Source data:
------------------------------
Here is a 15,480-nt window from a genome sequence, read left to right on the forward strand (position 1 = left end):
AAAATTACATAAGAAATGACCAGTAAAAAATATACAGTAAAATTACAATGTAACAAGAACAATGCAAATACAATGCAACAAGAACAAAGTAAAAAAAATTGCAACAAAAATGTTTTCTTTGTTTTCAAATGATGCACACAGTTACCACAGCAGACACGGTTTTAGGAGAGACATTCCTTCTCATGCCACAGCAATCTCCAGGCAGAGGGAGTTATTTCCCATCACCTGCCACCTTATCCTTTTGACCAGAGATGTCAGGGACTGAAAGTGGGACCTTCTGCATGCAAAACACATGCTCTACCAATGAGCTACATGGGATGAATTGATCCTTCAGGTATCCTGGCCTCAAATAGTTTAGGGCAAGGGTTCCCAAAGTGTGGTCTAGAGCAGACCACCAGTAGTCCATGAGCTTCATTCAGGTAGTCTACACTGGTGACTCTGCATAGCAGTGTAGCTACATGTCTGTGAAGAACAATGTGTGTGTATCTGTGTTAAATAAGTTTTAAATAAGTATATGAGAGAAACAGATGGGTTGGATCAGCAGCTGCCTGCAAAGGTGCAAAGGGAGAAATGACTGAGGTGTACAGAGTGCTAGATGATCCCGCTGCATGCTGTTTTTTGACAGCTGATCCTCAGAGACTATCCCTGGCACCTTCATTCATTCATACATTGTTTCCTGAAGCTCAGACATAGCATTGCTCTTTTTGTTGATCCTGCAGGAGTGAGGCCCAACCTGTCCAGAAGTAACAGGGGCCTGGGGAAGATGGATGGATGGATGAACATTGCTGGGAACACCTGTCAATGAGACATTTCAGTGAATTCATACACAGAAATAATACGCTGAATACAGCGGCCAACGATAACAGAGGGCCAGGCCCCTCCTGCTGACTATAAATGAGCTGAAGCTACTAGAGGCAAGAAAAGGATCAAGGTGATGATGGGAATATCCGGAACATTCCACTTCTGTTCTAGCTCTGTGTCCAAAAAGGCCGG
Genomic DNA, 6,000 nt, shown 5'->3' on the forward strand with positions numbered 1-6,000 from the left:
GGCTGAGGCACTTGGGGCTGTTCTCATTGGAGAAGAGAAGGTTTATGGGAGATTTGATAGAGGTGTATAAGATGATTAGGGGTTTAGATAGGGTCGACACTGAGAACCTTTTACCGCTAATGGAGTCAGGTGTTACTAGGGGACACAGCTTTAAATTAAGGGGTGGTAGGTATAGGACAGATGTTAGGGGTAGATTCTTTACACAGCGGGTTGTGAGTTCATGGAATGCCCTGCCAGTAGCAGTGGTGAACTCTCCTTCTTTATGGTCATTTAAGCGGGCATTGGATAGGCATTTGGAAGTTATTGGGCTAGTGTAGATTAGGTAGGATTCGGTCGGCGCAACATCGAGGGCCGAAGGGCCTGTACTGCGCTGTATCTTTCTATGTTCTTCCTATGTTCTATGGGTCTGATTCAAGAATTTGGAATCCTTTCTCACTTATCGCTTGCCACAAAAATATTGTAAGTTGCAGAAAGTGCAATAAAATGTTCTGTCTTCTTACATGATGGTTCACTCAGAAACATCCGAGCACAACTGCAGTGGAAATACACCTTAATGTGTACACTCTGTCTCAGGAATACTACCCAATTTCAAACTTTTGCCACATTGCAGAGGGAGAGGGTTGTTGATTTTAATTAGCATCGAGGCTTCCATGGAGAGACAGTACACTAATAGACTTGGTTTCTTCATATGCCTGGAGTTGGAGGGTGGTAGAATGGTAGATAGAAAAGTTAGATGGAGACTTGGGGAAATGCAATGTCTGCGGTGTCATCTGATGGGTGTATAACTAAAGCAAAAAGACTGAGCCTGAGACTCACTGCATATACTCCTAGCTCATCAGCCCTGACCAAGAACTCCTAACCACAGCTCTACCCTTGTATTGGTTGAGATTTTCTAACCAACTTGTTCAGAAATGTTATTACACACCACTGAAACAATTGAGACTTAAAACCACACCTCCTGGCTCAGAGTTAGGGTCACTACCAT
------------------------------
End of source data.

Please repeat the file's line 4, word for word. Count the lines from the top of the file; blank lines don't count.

GGCTGAGGCACTTGGGGCTGTTCTCATTGGAGAAGAGAAGGTTTATGGGAGATTTGATAGAGGTGTATAAGATGATTAGGGGTTTAGATAGGGTCGACACTGAGAACCTTTTACCGCTAATGGAGTCAGGTGTTACTAGGGGACACAGCTTTAAATTAAGGGGTGGTAGGTATAGGACAGATGTTAGGGGTAGATTCTTTACACAGCGGGTTGTGAGTTCATGGAATGCCCTGCCAGTAGCAGTGGTGAACTCTCCTTCTTTATGGTCATTTAAGCGGGCATTGGATAGGCATTTGGAAGTTATTGGGCTAGTGTAGATTAGGTAGGATTCGGTCGGCGCAACATCGAGGGCCGAAGGGCCTGTACTGCGCTGTATCTTTCTATGTTCTTCCTATGTTCTATGGGTCTGATTCAAGAATTTGGAATCCTTTCTCACTTATCGCTTGCCACAAAAATATTGTAAGTTGCAGAAAGTGCAATAAAATGTTCTGTCTTCTTACATGATGGTTCACTCAGAAACATCCGAGCACAACTGCAGTGGAAATACACCTTAATGTGTACACTCTGTCTCAGGAATACTACCCAATTTCAAACTTTTGCCACATTGCAGAGGGAGAGGGTTGTTGATTTTAATTAGCATCGAGGCTTCCATGGAGAGACAGTACACTAATAGACTTGGTTTCTTCATATGCCTGGAGTTGGAGGGTGGTAGAATGGTAGATAGAAAAGTTAGATGGAGACTTGGGGAAATGCAATGTCTGCGGTGTCATCTGATGGGTGTATAACTAAAGCAAAAAGACTGAGCCTGAGACTCACTGCATATACTCCTAGCTCATCAGCCCTGACCAAGAACTCCTAACCACAGCTCTACCCTTGTATTGGTTGAGATTTTCTAACCAACTTGTTCAGAAATGTTATTACACACCACTGAAACAATTGAGACTTAAAACCACACCTCCTGGCTCAGAGTTAGGGTCACTACCAT